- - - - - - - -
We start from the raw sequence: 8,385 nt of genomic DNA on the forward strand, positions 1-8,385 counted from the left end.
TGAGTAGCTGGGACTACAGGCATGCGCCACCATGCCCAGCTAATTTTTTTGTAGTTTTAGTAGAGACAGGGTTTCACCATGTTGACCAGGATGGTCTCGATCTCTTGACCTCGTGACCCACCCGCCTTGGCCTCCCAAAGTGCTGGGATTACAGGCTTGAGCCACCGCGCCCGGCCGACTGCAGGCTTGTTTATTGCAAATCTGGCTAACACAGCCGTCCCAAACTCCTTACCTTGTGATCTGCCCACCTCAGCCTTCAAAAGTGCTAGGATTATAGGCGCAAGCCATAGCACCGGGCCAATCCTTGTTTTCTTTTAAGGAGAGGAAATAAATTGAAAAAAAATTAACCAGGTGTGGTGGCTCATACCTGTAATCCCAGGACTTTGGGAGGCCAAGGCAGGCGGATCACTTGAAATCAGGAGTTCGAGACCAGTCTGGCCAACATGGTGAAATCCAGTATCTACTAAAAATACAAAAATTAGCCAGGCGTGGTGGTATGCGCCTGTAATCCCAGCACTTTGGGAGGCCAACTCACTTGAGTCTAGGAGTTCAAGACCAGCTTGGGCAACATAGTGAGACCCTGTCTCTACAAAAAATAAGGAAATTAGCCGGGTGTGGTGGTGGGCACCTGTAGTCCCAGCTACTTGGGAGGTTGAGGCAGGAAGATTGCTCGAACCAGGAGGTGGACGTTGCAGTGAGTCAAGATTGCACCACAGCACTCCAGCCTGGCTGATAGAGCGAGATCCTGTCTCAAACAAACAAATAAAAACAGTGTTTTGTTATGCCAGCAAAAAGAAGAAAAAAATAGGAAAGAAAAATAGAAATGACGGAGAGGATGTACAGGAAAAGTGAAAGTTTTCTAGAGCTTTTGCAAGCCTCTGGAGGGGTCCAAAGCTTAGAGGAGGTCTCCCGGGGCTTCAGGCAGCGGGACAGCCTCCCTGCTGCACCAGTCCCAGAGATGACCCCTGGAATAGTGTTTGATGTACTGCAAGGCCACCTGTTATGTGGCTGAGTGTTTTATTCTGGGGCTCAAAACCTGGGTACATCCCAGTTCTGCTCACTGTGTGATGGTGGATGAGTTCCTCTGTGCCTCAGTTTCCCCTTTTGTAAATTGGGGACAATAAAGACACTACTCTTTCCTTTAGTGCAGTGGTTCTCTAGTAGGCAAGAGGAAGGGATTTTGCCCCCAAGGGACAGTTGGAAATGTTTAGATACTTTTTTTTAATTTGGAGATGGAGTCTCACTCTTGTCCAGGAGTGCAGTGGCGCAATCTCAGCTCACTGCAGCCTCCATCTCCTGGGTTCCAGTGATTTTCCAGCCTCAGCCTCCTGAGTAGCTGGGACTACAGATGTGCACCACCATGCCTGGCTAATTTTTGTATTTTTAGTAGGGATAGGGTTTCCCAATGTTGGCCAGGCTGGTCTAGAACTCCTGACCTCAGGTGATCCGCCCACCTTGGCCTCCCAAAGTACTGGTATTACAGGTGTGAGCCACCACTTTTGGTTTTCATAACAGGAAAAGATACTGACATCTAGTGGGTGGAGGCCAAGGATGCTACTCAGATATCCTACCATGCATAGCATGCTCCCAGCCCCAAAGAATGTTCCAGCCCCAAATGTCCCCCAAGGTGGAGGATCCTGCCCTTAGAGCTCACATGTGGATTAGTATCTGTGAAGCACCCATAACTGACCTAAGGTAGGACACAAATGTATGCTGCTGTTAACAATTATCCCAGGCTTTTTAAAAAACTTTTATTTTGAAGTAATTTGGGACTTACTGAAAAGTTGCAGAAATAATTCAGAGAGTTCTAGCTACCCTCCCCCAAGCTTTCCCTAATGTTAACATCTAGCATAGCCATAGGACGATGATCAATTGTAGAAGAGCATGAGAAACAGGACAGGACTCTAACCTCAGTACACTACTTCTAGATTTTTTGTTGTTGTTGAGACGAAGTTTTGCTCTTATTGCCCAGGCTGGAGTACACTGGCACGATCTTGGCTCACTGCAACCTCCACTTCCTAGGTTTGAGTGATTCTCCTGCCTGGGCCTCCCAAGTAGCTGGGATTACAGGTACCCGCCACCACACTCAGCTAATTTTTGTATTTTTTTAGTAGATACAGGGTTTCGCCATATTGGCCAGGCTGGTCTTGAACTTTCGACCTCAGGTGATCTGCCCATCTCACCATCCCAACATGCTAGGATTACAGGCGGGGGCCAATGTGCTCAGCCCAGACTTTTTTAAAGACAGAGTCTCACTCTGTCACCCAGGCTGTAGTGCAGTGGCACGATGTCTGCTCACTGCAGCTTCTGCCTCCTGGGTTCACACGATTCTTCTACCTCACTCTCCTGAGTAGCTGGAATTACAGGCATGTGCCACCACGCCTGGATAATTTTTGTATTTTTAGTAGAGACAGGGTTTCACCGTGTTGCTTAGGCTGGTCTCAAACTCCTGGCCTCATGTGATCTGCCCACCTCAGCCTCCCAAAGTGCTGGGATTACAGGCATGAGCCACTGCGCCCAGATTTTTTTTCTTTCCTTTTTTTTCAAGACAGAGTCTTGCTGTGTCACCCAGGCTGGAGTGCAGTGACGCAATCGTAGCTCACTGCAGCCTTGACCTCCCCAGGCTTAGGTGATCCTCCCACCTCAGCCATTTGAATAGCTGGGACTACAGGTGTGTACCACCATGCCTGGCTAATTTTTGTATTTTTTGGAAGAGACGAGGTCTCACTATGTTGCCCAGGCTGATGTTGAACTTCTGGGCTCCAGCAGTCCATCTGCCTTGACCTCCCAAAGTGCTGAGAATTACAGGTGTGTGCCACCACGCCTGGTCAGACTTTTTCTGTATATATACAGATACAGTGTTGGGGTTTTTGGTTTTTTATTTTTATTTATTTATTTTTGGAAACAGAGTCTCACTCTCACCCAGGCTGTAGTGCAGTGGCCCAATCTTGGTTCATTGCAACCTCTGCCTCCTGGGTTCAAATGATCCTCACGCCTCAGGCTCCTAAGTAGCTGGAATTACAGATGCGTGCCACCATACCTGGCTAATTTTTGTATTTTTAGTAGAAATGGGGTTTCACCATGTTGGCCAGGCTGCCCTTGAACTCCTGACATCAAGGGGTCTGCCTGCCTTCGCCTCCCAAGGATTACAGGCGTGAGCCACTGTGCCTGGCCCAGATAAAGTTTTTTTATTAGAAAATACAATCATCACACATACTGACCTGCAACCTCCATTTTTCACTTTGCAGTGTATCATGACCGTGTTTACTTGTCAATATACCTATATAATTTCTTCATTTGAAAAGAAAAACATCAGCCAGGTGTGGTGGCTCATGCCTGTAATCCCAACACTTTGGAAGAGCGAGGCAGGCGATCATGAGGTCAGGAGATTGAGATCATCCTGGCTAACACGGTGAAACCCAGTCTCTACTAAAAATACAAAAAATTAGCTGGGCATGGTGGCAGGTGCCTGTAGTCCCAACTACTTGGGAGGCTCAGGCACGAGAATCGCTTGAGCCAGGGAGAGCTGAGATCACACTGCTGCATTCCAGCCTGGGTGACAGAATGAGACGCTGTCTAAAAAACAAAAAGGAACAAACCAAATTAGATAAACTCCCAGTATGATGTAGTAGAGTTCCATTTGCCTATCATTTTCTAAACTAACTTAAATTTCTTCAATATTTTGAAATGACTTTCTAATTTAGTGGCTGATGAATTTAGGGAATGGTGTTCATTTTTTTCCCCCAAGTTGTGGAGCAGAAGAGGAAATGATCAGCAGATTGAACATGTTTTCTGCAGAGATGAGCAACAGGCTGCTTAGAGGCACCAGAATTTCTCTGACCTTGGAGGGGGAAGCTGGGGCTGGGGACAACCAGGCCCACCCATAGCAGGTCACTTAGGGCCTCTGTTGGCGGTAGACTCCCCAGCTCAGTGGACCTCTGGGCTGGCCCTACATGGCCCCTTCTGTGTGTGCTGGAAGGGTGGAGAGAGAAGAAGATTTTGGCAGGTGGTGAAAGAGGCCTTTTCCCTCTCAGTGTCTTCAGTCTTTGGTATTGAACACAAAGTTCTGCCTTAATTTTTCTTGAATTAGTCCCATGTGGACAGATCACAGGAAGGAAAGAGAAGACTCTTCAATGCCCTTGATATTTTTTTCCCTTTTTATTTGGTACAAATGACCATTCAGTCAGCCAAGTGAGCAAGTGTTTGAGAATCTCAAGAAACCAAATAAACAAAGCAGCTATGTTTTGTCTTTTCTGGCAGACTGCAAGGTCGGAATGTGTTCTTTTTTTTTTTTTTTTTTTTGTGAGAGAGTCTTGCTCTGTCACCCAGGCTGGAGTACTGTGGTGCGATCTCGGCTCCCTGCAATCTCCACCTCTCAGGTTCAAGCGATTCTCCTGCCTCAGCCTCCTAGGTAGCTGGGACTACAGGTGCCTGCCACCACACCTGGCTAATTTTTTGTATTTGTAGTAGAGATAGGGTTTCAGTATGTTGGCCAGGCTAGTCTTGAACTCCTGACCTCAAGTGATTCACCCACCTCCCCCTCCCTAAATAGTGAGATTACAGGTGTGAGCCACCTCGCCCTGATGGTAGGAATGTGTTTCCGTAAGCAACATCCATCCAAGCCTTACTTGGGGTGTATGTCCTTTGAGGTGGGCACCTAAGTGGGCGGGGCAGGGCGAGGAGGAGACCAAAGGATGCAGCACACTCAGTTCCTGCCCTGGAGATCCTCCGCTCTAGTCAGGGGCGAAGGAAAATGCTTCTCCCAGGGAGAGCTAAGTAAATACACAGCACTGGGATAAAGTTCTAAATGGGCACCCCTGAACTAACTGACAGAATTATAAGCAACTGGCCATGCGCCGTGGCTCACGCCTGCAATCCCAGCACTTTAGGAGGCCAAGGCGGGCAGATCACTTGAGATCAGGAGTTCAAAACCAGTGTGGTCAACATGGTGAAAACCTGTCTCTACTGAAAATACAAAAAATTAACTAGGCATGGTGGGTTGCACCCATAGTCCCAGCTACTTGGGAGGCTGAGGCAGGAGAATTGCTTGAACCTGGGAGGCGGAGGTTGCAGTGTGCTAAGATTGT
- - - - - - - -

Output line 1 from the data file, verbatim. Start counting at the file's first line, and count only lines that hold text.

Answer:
We start from the raw sequence: 8,385 nt of genomic DNA on the forward strand, positions 1-8,385 counted from the left end.